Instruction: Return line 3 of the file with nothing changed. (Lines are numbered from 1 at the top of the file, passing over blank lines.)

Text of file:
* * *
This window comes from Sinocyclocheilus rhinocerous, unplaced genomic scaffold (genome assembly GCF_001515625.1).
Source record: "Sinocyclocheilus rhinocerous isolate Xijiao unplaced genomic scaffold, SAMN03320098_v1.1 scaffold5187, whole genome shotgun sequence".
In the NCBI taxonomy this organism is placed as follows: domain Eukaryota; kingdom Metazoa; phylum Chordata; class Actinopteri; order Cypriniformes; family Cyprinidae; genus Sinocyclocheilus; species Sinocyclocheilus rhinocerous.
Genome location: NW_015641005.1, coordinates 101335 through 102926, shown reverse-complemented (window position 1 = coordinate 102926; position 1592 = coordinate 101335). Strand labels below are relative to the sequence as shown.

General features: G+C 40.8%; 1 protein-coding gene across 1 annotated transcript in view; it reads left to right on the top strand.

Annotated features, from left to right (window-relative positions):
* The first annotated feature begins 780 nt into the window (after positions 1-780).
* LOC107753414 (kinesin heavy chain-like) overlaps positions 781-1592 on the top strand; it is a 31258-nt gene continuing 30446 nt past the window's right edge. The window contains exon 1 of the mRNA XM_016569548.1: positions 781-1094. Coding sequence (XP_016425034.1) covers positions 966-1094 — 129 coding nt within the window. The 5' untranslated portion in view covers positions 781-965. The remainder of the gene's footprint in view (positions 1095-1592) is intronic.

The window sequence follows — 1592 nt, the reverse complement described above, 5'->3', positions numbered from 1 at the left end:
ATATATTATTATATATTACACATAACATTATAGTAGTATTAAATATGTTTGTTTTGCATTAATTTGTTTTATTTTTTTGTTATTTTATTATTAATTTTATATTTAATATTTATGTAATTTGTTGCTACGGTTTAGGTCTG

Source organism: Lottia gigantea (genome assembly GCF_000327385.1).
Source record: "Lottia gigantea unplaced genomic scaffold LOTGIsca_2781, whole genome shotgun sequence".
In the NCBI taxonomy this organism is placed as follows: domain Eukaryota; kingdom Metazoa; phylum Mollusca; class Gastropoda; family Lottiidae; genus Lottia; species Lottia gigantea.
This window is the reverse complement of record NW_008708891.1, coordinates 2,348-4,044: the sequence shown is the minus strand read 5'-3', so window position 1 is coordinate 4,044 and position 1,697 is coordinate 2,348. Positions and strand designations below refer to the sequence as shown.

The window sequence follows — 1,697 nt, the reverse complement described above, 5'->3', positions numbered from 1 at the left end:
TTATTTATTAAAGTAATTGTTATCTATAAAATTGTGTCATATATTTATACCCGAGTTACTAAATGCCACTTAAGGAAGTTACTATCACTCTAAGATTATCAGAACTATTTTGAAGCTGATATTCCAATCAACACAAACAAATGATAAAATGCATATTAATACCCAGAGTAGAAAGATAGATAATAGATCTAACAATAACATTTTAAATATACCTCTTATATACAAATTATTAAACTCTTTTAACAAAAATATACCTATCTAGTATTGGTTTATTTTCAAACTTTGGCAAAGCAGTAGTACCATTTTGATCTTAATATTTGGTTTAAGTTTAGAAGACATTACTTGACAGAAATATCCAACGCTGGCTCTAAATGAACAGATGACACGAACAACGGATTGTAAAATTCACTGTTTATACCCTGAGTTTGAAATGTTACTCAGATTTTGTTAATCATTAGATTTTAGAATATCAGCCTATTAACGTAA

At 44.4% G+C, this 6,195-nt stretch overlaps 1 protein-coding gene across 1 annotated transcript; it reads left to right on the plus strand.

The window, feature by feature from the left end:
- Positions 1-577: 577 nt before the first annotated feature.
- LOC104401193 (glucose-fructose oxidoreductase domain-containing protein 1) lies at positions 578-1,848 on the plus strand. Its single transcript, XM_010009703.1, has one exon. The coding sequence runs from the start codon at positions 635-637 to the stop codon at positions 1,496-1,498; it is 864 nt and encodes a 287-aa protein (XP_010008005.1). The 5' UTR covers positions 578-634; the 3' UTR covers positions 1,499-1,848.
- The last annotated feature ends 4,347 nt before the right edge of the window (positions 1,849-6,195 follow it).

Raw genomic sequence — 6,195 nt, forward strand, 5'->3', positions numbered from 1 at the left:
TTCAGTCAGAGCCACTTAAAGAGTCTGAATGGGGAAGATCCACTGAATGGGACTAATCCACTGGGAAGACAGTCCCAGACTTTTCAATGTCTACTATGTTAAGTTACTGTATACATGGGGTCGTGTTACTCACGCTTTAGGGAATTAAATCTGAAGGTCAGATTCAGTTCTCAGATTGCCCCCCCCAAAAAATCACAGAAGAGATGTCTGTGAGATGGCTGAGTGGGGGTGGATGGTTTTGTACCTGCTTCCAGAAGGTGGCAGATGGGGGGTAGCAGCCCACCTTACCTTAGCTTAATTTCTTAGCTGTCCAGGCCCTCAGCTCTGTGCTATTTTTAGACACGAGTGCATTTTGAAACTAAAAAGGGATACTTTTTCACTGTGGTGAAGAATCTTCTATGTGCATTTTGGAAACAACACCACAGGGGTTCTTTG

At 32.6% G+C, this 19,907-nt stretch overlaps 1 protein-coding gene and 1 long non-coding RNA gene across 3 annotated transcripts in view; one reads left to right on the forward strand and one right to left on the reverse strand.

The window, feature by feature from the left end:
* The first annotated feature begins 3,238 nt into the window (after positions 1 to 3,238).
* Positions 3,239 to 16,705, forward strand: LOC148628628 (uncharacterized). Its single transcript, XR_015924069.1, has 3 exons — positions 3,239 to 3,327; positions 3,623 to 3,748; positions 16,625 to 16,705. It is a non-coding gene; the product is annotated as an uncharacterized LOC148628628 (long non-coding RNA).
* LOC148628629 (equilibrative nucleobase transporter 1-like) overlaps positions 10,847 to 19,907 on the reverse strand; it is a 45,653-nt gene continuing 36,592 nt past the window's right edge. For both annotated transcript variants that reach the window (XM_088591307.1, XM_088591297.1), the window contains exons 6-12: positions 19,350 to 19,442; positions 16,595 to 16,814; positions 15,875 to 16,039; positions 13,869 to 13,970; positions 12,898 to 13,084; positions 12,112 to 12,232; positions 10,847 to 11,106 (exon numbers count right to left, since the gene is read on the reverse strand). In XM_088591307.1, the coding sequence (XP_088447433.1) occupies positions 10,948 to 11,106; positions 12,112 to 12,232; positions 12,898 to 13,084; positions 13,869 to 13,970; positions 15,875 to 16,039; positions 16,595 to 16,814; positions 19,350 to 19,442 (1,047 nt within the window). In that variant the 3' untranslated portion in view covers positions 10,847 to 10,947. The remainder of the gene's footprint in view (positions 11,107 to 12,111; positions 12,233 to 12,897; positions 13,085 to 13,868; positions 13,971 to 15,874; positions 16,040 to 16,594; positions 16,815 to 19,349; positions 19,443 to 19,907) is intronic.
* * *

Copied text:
In the NCBI taxonomy this organism is placed as follows: domain Eukaryota; kingdom Metazoa; phylum Chordata; class Actinopteri; order Cypriniformes; family Cyprinidae; genus Sinocyclocheilus; species Sinocyclocheilus rhinocerous.